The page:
One of England’s most venerable cities, CANTERBURY offers a rich slice through two thousand years of history, with Roman and early Christian ruins, a Norman castle and a famous cathedral that dominates a medieval warren of time-skewed Tudor dwellings. Its compact centre, partly ringed by ancient walls, is virtually car-free, but this doesn’t stop the High Street seizing up all too frequently with the milling crowds.
The city that began as a Belgic settlement was known as Durovernum to the Romans, who established a garrison and supply base here, and renamed Cantwarabyrig by the Saxons. In 597 the Saxon King Ethelbert welcomed Augustine, despatched by the pope to convert the British Isles to Christianity; one of the two Benedictine monasteries founded by Augustine – Christ Church, raised on the site of the Roman basilica – was to become England’s first cathedral.
At the turn of the first millennium Canterbury suffered repeated sackings by the Danes, and Christ Church was eventually destroyed by fire a year before the Norman invasion. A struggle for power later developed between the archbishops, the abbots from the nearby Benedictine abbey and King Henry II, culminating in the assassination of Archbishop Thomas à Becket in 1170, a martyrdom that established this as one of Christendom’s greatest shrines. Geoffrey Chaucer’s Canterbury Tales, written towards the end of the fourteenth century, portrays the unexpectedly festive nature of pilgrimages to Becket’s tomb, which was later plundered and destroyed on the orders of Henry VIII.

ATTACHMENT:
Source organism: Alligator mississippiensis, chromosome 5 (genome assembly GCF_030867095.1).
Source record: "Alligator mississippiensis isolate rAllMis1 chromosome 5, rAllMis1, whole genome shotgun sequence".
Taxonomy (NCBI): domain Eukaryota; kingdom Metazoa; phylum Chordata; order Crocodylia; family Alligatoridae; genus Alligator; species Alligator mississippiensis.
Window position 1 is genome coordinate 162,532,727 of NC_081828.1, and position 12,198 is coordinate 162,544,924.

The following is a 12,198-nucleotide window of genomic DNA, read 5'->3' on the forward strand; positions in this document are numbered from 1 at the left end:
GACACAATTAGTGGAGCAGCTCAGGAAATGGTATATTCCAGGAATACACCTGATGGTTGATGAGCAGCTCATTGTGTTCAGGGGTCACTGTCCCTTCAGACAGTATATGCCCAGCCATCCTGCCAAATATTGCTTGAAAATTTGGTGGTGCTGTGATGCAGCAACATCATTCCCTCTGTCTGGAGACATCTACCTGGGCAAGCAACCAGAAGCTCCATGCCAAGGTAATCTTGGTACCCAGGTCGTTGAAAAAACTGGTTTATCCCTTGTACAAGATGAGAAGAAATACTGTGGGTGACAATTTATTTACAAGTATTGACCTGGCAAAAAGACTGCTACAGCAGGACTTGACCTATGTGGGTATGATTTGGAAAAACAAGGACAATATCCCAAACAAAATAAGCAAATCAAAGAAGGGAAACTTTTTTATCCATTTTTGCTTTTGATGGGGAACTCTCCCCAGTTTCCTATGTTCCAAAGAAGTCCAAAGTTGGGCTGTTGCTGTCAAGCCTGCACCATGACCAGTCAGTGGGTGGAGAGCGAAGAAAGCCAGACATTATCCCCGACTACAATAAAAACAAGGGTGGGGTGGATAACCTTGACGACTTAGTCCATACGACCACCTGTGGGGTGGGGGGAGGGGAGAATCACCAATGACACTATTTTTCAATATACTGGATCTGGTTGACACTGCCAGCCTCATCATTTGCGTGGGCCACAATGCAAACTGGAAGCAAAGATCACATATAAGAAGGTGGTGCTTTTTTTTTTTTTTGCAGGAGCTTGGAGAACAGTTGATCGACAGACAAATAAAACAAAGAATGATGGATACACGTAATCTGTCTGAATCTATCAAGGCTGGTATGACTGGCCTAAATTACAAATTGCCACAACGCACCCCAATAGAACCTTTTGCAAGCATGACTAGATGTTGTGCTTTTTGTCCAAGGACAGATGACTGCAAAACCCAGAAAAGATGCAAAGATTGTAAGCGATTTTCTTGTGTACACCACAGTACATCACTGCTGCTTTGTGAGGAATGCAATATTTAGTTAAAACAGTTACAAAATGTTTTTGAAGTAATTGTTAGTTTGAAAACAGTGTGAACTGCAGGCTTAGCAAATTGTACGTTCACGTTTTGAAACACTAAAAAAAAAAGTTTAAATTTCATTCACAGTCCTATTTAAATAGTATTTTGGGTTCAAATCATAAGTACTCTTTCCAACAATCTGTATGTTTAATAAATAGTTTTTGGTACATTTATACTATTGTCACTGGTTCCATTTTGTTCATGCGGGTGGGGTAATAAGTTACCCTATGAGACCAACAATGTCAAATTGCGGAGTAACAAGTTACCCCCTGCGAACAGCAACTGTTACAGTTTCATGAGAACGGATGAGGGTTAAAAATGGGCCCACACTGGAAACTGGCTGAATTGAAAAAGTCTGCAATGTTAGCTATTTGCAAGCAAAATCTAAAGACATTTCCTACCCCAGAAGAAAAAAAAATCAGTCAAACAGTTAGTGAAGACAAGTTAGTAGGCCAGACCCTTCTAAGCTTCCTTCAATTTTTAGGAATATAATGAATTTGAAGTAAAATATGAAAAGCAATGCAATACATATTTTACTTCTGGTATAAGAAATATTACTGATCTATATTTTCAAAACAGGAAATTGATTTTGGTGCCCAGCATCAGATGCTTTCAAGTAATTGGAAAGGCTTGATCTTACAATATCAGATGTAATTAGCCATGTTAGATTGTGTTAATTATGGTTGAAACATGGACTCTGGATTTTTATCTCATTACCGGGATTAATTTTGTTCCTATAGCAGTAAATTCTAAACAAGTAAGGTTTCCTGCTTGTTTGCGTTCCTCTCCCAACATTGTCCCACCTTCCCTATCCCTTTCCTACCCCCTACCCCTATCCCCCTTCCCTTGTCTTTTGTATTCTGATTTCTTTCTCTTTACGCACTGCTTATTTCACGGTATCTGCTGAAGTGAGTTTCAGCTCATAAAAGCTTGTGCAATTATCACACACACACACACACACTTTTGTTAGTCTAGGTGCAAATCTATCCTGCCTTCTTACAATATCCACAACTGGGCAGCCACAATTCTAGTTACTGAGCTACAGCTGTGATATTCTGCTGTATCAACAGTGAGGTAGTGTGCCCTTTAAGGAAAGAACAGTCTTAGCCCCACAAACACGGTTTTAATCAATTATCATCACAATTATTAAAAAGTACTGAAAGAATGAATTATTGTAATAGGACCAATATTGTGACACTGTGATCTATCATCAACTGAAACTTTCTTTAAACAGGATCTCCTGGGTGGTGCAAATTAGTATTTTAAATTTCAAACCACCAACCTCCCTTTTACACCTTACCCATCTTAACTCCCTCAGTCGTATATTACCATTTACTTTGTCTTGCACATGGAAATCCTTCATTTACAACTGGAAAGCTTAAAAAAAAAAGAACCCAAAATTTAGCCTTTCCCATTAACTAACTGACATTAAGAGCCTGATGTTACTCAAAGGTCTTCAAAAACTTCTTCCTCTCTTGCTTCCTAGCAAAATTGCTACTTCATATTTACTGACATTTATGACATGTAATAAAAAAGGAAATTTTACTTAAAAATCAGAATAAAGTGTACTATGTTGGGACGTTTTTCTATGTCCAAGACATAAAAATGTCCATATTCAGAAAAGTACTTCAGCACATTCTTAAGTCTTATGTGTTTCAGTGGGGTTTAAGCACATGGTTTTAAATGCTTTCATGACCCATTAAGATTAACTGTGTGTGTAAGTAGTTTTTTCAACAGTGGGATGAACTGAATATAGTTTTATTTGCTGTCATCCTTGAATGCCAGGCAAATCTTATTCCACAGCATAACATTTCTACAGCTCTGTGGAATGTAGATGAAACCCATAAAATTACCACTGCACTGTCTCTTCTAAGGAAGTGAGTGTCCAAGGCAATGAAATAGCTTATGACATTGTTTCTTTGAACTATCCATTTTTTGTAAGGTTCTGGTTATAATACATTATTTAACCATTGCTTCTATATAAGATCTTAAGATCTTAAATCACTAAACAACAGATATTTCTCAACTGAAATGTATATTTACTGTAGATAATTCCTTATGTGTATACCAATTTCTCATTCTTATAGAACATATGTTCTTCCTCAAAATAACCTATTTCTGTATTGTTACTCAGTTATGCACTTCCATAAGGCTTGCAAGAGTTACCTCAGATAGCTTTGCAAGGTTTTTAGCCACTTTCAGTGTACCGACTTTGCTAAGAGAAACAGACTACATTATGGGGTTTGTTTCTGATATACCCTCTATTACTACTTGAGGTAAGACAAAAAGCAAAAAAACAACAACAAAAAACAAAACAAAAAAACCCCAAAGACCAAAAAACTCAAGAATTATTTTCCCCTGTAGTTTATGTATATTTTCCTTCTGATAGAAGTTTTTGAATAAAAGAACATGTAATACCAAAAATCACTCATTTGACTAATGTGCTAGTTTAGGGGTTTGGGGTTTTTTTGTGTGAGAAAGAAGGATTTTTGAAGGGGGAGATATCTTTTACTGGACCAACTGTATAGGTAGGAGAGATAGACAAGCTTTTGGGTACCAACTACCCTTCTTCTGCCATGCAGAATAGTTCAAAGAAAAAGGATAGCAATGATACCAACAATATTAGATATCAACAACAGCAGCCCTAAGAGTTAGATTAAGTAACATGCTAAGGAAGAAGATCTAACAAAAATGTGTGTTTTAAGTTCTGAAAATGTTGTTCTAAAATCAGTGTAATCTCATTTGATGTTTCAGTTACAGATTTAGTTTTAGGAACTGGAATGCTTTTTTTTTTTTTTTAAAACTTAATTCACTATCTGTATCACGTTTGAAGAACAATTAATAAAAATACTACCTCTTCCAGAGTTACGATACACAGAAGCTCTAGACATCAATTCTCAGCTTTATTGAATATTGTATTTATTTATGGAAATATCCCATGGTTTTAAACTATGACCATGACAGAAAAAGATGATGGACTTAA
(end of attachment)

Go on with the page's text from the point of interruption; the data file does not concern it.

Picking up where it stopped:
In 1830 a pioneering passenger railway service linked Canterbury to the sea and prosperity grew until the city suffered extensive German bombing on June 1, 1942, in one of the notorious Baedeker Raids – the Nazi plan to destroy Britain’s most treasured historic sites as described in the eponymous German travel guides.